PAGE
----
Okinawa
Okinawa
  • Okinawa
Fly to Okinawa and discover a distinct island culture born of subtropical sun, white sand, coral, mangrove jungles and the age of the Ryukyu Kings Fly to Okinawa and discover a distinct island culture born of subtropical sun, white sand, coral, mangrove jungles and the age of the Ryukyu Kings

History

Kumano Hayatama Taisha Shrine 熊野速玉大社

A sacred shrine and home to an 800-year-old tree

Kumano Hayatama Taisha Shrine is one of three grand shrines that make up the Kumano Sanzan. Along with its important role as a pilgrimage destination, its grounds are home to natural monuments sanctified as deities, including a sacred conifer tree, the largest in all Japan. The shrine sits on the banks of the Kumano River. The shrine's original site, Kamikuri-jinja Shrine, is nearby.

Don't Miss

  • Nagi-no-Ki, the 800-year-old ancient conifer tree, which is also a god
  • Oto Matsuri, the fire festival of torch-bearing runners
  • Gotobiki-iwa, the revered monolith where gods touched the earth
  • Mifune Matsuri, boat races on the Kumano river

How to Get There

The shrine is located a 15-minute walk from JR Shingu station.

The Express train from Shin-Osaka will take you there in just over four hours. Kamikuri-jinja Shrine takes around 15 minutes on foot from Kumano Hayatama Taisha Shrine.

Quick Facts

Similar to Kumano Nachi Taisha Shrine, the facade of Kumano Hayatama Taisha Shrine is painted a striking vermillion red

Twelve gods are enshrined behind the shrine's wooden walls

The shrine's treasure room holds over 1,000 holy treasures including gifts from the 15th and 16th century Imperial Households

Sacred roots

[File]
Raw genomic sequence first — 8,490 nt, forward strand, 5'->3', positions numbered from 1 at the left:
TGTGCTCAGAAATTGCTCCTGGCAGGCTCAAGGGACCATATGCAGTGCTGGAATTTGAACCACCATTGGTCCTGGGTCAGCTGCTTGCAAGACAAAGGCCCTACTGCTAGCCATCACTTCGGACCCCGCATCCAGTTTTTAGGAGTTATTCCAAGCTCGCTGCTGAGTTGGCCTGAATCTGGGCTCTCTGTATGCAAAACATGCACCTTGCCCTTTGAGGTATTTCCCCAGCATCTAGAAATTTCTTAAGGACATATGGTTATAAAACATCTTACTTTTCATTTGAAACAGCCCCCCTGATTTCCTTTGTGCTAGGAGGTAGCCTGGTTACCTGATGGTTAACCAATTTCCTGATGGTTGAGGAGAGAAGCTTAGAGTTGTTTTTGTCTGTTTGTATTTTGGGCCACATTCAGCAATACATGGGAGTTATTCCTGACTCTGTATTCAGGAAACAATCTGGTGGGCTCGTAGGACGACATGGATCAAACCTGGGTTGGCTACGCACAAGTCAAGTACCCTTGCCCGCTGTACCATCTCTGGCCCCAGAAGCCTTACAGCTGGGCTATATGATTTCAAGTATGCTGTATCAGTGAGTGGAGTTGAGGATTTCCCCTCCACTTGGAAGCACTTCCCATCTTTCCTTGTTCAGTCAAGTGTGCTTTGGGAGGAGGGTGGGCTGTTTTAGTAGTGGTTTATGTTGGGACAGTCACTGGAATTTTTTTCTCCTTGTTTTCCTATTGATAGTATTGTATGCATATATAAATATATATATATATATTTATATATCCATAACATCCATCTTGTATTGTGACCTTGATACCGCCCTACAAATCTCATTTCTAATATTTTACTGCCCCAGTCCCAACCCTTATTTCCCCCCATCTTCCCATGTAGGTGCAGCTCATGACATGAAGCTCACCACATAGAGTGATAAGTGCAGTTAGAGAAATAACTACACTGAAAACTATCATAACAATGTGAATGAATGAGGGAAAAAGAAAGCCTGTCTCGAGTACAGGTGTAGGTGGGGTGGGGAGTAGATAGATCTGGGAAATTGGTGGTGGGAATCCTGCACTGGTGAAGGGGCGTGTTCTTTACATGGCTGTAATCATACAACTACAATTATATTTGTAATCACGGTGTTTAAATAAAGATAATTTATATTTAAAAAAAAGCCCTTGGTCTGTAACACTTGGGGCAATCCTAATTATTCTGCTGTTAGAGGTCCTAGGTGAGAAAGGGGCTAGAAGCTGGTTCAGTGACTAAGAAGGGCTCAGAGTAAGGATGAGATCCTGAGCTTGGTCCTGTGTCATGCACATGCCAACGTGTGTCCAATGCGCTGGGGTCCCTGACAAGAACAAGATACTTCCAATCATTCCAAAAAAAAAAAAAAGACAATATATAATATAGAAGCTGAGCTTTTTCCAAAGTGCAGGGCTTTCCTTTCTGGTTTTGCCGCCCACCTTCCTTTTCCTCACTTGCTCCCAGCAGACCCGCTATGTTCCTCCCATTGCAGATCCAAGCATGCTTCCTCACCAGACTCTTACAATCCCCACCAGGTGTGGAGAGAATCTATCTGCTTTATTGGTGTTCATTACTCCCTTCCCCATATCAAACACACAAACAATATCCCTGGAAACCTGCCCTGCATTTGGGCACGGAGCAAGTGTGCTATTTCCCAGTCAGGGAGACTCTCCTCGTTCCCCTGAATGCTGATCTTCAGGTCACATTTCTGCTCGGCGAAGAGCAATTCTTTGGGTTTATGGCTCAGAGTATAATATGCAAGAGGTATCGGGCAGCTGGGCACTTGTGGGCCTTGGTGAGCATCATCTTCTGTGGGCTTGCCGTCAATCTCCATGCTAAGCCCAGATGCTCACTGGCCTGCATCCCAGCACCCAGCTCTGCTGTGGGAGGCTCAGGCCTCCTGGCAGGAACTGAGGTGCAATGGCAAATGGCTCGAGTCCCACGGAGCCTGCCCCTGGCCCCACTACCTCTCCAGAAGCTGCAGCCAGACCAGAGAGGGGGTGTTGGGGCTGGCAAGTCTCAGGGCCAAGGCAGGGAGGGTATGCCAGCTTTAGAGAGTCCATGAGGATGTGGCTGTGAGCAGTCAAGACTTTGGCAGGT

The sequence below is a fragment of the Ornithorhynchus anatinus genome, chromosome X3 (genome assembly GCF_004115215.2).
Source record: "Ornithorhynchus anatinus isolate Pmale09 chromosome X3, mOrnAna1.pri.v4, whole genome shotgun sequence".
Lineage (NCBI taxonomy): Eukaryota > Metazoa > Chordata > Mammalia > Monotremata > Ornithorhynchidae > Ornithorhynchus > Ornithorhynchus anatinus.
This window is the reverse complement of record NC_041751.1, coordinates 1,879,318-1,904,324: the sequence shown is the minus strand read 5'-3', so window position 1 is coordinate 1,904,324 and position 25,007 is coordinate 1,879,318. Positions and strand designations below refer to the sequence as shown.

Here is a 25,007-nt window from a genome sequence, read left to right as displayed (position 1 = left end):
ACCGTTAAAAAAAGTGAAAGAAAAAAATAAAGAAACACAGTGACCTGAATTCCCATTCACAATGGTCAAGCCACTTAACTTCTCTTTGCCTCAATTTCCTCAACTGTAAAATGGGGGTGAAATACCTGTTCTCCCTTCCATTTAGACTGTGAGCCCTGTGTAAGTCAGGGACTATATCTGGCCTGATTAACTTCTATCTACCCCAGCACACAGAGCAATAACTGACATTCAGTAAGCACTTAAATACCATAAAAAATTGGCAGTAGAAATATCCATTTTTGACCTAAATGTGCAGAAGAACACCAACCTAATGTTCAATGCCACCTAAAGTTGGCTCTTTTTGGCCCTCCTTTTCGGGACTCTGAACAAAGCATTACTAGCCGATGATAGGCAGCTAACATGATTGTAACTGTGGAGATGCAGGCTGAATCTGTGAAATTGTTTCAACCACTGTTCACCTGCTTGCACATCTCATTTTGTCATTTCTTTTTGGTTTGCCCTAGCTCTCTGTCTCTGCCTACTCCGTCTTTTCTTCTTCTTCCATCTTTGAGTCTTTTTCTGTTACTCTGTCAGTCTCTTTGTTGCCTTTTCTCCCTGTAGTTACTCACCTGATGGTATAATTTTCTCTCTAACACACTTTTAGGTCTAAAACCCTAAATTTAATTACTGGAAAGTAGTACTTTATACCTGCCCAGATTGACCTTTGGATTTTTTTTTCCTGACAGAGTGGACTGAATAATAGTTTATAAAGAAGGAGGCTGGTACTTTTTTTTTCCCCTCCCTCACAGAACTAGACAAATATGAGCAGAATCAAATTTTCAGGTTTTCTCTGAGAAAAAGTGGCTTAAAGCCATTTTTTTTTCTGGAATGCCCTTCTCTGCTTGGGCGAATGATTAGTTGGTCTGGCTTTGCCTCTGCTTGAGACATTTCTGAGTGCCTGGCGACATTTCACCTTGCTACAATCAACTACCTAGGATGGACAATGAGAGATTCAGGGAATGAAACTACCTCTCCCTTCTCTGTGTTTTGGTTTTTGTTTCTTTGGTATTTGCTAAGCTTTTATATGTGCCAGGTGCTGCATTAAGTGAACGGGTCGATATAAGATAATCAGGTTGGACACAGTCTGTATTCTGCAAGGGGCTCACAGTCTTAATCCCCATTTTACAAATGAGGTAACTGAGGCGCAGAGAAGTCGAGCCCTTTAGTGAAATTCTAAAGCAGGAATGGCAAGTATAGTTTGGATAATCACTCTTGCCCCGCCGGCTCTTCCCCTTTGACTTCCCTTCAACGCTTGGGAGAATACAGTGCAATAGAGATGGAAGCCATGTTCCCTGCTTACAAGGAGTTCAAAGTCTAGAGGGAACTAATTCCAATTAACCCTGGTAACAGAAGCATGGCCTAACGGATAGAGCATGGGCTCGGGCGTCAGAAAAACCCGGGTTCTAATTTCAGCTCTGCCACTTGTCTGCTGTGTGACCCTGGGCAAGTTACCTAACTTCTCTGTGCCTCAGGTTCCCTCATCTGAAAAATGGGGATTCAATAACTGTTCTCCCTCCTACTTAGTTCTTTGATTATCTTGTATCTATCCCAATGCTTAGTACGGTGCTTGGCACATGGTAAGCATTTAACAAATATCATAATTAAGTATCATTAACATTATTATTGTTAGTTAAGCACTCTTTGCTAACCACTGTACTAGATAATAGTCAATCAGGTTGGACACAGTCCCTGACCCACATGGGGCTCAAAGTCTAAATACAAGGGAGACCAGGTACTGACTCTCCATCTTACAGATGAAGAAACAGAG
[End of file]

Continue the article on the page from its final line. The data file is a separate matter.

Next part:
In the grounds of the shrine sits an ancient Nagi tree. Thought to be around 800-1,000 years old, the tree has been named an official Natural Monument of Japan.

The tree is somewhat popular with couples because the symmetrical structure of its leaves is said to represent a harmonious relationship.

Smooth sailing

While most of the Kumano Kodo Pilgrimage route involves trekking through field and forest, one section requires no legwork at all.

A slice of the Kumano River is a designated part of the route and pilgrims could travel to Hayatama Taisha Grand Shrine by boat. Today, rustic wooden boats from Hitari transport visitors on a 90-minute trip down the river to the shrine.

Rock gods

The Kamikuri-jinja Shrine, located a short walk from the temple, is the original site for Kumano Hayatama Taisha Grand Shrine and a strong connection between the two sites remains.

Legend states that the Kumano deities descended to earth and onto the giant rock that dwarfs the site. To get closer to the sacred monolith you need to climb a steep, uneven staircase hewn from the natural rock.

Way of the dragon

The stone staircase leading up to Kamikuri-jinja Shrine also provides the stage for a dramatic winter event. The Oto Matsuri Fire Festival held every February 6th sees a cascade of local men clad in white storm down the staircase carrying blazing torches.

Akin to a fire-breathing dragon careering out of the gates of the shrine, this festival remains one of the liveliest in the country.